With 80 cases, the Richland County Court Appointed Special Advocates is seeing the highest one month total case load in their 30 year history

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Columbia, SC (WLTX) - The director of Richland CASA, or Court Appointed Special Advocates, the Gardian Ad Litum group who advocates for kids in state care, says last month was one of the toughest she's ever had because of how many new cases came into the court system.

"In my tenure here, of over 10 years, I don't remember a month quite like this past month," said Richland CASA Director Paige Green. "Over 80 children, new children, came in before the court system."

Those 80 cases represent the highest one month total Richland CASA has ever had in their 30 year history.

Consider they normally take less than 40 cases a month, and it's more than double their usual load.

"I had to reach out to Richland County adminstration who oversee's CASA and say you know, we're drowning and we need help over here," Green said.

Green asked for the new workers to help with the high case numbers as DSS annouced additional managers and a new night shift of caseworkers in the Richland County Office.

"In 30 or 60 days, we've just had a chance to witness how bad they're backlog is and what that means for getting them through the Guardian Ad Litum program," said Sen. Joel Lourie (D-Richland).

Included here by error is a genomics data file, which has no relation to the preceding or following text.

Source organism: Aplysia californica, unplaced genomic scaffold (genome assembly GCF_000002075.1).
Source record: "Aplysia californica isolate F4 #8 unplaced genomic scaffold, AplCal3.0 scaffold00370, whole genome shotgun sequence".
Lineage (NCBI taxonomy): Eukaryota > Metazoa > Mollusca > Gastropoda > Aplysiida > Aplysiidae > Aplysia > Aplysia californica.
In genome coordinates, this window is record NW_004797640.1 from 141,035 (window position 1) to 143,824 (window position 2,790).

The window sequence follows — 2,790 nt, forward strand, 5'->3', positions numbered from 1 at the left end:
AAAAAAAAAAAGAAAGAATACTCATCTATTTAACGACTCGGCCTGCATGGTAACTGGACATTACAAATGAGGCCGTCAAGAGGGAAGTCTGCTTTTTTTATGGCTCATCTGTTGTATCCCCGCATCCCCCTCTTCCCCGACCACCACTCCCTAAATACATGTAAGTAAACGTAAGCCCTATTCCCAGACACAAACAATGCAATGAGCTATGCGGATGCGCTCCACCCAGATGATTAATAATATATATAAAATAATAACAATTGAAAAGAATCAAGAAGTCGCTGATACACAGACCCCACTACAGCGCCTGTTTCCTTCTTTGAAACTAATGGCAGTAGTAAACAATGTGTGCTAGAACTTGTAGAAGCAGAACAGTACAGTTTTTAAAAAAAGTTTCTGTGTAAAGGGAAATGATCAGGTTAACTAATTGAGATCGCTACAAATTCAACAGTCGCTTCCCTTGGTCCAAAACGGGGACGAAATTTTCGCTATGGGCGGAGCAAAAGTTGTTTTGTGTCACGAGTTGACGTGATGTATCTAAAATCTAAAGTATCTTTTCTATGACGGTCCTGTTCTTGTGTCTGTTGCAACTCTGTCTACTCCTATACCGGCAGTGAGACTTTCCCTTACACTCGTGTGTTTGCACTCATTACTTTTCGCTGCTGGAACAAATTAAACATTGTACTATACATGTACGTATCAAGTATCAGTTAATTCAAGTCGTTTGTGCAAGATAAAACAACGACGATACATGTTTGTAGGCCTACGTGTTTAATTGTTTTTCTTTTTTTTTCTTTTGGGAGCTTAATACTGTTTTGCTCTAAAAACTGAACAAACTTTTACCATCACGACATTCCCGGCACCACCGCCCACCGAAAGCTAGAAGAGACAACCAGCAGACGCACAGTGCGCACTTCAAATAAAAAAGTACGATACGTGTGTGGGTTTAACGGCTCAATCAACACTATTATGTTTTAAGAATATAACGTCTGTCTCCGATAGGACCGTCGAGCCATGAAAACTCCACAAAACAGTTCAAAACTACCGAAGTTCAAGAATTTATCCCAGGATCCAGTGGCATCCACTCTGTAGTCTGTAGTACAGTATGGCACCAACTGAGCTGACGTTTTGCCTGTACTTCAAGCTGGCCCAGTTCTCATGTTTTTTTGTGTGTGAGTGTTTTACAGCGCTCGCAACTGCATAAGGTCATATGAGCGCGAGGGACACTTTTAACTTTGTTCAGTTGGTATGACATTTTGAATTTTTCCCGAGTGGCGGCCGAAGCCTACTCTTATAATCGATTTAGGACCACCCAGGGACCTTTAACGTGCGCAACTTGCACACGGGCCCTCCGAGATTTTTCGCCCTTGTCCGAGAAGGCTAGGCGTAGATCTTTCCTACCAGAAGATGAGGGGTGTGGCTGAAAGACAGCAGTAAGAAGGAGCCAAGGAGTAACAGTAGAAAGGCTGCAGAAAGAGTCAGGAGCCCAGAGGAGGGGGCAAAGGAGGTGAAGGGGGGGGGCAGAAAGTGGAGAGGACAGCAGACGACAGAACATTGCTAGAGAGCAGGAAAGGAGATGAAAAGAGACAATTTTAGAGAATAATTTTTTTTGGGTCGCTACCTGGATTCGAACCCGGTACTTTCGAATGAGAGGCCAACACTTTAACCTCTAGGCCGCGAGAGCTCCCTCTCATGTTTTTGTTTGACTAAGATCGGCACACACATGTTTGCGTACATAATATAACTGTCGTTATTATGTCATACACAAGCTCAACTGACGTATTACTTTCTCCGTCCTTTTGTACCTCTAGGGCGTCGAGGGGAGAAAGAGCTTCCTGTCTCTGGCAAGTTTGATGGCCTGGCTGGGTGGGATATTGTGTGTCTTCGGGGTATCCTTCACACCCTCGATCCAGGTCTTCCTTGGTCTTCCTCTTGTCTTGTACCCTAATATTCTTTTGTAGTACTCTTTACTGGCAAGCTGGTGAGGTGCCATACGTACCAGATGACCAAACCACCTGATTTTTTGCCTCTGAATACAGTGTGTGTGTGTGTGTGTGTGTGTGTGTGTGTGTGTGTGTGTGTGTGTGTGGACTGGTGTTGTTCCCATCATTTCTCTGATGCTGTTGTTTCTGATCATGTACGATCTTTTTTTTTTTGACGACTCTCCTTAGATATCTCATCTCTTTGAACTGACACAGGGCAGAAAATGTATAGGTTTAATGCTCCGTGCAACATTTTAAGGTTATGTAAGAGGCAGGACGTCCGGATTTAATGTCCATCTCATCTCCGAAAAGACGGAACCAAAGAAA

It wasn't just last month that brought high numbers, but year over year, data since 2009 shows another double dose of cases.

A snapshot of cases on May 29th of each year shows this year, Richland CASA has it's highest work load ever. By that date in 2013, CASA served 192 kids while in 2014, they served 577.

It's a more than 200 percent jump from 2013, where totals were uncommonly low.

Green attributes that to DSS pushing cases toward community based services and not accepting them to state care.

Robert Guinyard Jr's case didn't make it to CASA. He died last year after his parents beat him to death.

Despite multiple reports of abuse to DSS, Guinyard's case was initially pushed toward a community based service.

DSS State Deputy Director Jessica Hanak Coulter told us in February that should not have happened.

"What I'm telling my staff is we've got to make sure we're seeing these children each and every month," Green said. "If you can't do anything else, that's the number one priority. At this point, we just can't be assured that our kids are being seen."

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